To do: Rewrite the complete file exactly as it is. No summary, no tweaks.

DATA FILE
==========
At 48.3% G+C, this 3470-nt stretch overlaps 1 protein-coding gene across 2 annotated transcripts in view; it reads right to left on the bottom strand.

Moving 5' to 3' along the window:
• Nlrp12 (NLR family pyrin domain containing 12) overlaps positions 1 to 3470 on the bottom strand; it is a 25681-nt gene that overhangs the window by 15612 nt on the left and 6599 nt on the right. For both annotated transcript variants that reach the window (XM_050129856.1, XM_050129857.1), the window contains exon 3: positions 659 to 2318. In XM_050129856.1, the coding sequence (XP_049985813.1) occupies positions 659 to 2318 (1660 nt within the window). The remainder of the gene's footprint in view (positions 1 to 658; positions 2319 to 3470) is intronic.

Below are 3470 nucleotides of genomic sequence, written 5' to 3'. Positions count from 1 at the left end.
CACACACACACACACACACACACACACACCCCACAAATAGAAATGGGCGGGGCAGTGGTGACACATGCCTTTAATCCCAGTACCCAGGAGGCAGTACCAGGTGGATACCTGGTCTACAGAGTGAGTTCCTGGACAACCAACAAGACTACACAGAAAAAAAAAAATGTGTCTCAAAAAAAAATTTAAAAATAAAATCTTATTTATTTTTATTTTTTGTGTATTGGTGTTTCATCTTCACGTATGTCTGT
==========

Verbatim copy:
At 48.3% G+C, this 3470-nt stretch overlaps 1 protein-coding gene across 2 annotated transcripts in view; it reads right to left on the bottom strand.

Moving 5' to 3' along the window:
• Nlrp12 (NLR family pyrin domain containing 12) overlaps positions 1 to 3470 on the bottom strand; it is a 25681-nt gene that overhangs the window by 15612 nt on the left and 6599 nt on the right. For both annotated transcript variants that reach the window (XM_050129856.1, XM_050129857.1), the window contains exon 3: positions 659 to 2318. In XM_050129856.1, the coding sequence (XP_049985813.1) occupies positions 659 to 2318 (1660 nt within the window). The remainder of the gene's footprint in view (positions 1 to 658; positions 2319 to 3470) is intronic.

Below are 3470 nucleotides of genomic sequence, written 5' to 3'. Positions count from 1 at the left end.
CACACACACACACACACACACACACACACCCCACAAATAGAAATGGGCGGGGCAGTGGTGACACATGCCTTTAATCCCAGTACCCAGGAGGCAGTACCAGGTGGATACCTGGTCTACAGAGTGAGTTCCTGGACAACCAACAAGACTACACAGAAAAAAAAAAATGTGTCTCAAAAAAAAATTTAAAAATAAAATCTTATTTATTTTTATTTTTTGTGTATTGGTGTTTCATCTTCACGTATGTCTGT